Parsing XML

Table of contents:

This chapter introduces two ways of parsing XML data, available from Qt's XML module. We demonstrate event-driven parsing with SAX, the Simple API for XML, and tree-style parsing with DOM, the Document Object Model.

14.1

The Qt XML Module

325

14.2

Event-Driven Parsing

325

14.3

XML, Tree Structures, and DOM

329

XML is an acronym for eXtensible Markup Language. It is a markup language similar to HTML (HyperText Markup Language), but with stricter syntax and no semantics (i.e., no meanings associated with the tags).

XML's stricter syntax is in strong contrast to HTML. For example:

  • Each XML must have a closing , or be self-closing, like this:
    .
  • XML tags are case sensitive: is not the same as .
  • Characters such as > and < that are not actually part of a tag must be replaced by passive equivalents such as > and < in an XML document to avoid confusing the parser.

Example 14.1 is an HTML document that does not conform to XML rules.

Example 14.1. src/xml/html/testhtml.html

This is a title

This is a paragraph. What do you think of that?

Html makes use of unterminated line-breaks:
And those do not make XML parsers happy.

  • HTML is not very strict.
  • An unclosed tag doesn't bother HTML parsers one bit.

 

 


 

If we combined XML syntax with HTML element semantics, we would get a language called XHTML. Example 14.2 shows Example 14.1 rewritten as XHTML.

Example 14.2. src/xml/html/testxhtml.html

This is a title

This is a paragraph. What do you think of that?

Html self-terminating linebreaks are ok:
They don't confuse the XML parser.

  • This is proper list item
  • This is another list item

 

 


 

XML is a whole class of file formats that is understandable and editable by humans as well as by programs. XML has become a popular format for storing and exchanging data from Web applications. It is also a natural language for representing hierarchical (tree-like) information, which includes most documentation.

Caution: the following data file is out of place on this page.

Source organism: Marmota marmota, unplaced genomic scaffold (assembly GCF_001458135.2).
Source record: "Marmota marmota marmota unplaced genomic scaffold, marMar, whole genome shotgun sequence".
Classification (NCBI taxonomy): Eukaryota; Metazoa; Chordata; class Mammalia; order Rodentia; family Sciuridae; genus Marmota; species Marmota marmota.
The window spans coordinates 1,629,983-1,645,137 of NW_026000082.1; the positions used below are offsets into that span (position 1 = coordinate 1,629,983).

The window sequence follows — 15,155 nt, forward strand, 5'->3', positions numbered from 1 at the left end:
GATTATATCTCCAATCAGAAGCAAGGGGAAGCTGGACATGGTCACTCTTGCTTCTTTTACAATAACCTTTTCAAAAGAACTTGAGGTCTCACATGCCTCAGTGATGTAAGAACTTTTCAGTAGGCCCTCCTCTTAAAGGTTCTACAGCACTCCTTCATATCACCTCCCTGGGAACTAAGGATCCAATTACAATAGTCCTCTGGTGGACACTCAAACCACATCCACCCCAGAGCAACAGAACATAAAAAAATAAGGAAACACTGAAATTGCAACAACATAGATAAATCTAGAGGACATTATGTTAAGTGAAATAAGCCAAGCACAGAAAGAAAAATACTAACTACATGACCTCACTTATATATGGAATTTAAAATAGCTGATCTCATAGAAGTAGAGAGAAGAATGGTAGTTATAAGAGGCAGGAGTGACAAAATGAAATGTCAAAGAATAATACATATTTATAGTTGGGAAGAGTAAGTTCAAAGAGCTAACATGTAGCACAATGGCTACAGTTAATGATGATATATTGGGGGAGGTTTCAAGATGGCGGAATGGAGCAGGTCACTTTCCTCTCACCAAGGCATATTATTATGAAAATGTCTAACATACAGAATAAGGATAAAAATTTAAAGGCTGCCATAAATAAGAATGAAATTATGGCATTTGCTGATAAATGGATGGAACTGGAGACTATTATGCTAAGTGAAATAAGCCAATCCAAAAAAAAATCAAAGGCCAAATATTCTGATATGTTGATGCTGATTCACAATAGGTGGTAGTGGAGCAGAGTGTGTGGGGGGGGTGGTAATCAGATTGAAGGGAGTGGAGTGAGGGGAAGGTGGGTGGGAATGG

Many applications (e.g., Qt Designer, Umbrello, Dia) use an XML file format for storing data. Qt Designer's .ui files use XML to describe the layout of Qt widgets in a GUI. The book you are reading now is written in a flavor of XML called Slacker's DocBook.[1] It's like DocBook,[2] an XML language for writing books, but it adds some shorthand tags from XHTML and custom tags for describing courseware.

[1] http://slackerdoc.tigris.org/

[2] http://www.docbook.org

An XML document is comprised of nodes. Elements are nodes and look like this: text or elements . An opening tag can contain attributes. An attribute has the form: name="value". Elements nested inside one another form a parent-child tree structure.

Example 14.3. src/xml/sax1/samplefile.xml

Intro to XML This is a paragraph


 
  • This is an unordered list item.
  • This only shows up in the textbook

Look at this example code below:

In Example 14.3,

  • has two
  • children, and its parent is a. Elements with no children can be self-terminated with a />, i.e., . Some elements such asand have attributes. Indenting nested elements helps readability, but extra whitespace is ignored by most parsers.

    How many direct children are there of the

    ?  

    XML Editors

    There are several open-source XML editors available. You are encouraged to try them before you go with a commercial solution.

    1. jEdit[3] has an XML plugin that works quite well. Be sure to use this option: "insert closing tag when
    2. For KDE users, there is quanta.[4] Like kdevelop, this is based on Kate, the KDE advanced text editor. If you are accustomed to using emacs keys, be sure to get this Kate plugin: ktexteditor-emacsextensions.[5]
     

    [3] http://www.jedit.org

    [4] http://quanta.kdewebdev.org/

    [5] http://www.kde-apps.org/content/show.php?content=21706

    XMLLINT

    The free tool xmllint is very handy for checking an XML file for errors. It reports very descriptive error messages (mismatched start/end tags, missing characters, etc.) and points out where the errors are. It can also be used to indent/"pretty print" a well-formed XML document.



Part I: Introduction to C++ and Qt 4

C++ Introduction

Classes

Introduction to Qt

Lists

Functions

Inheritance and Polymorphism

Part II: Higher-Level Programming

Libraries

Introduction to Design Patterns

QObject

Generics and Containers

Qt GUI Widgets

Concurrency

Validation and Regular Expressions

Parsing XML

Meta Objects, Properties, and Reflective Programming

More Design Patterns

Models and Views

Qt SQL Classes

Part III: C++ Language Reference

Types and Expressions

Scope and Storage Class

Statements and Control Structures

Memory Access

Chapter Summary

Inheritance in Detail

Miscellaneous Topics

Part IV: Programming Assignments

MP3 Jukebox Assignments

Part V: Appendices

MP3 Jukebox Assignments

Bibliography

MP3 Jukebox Assignments



An Introduction to Design Patterns in C++ with Qt 4
An Introduction to Design Patterns in C++ with Qt 4
ISBN: 0131879057
EAN: 2147483647
Year: 2004
Pages: 268

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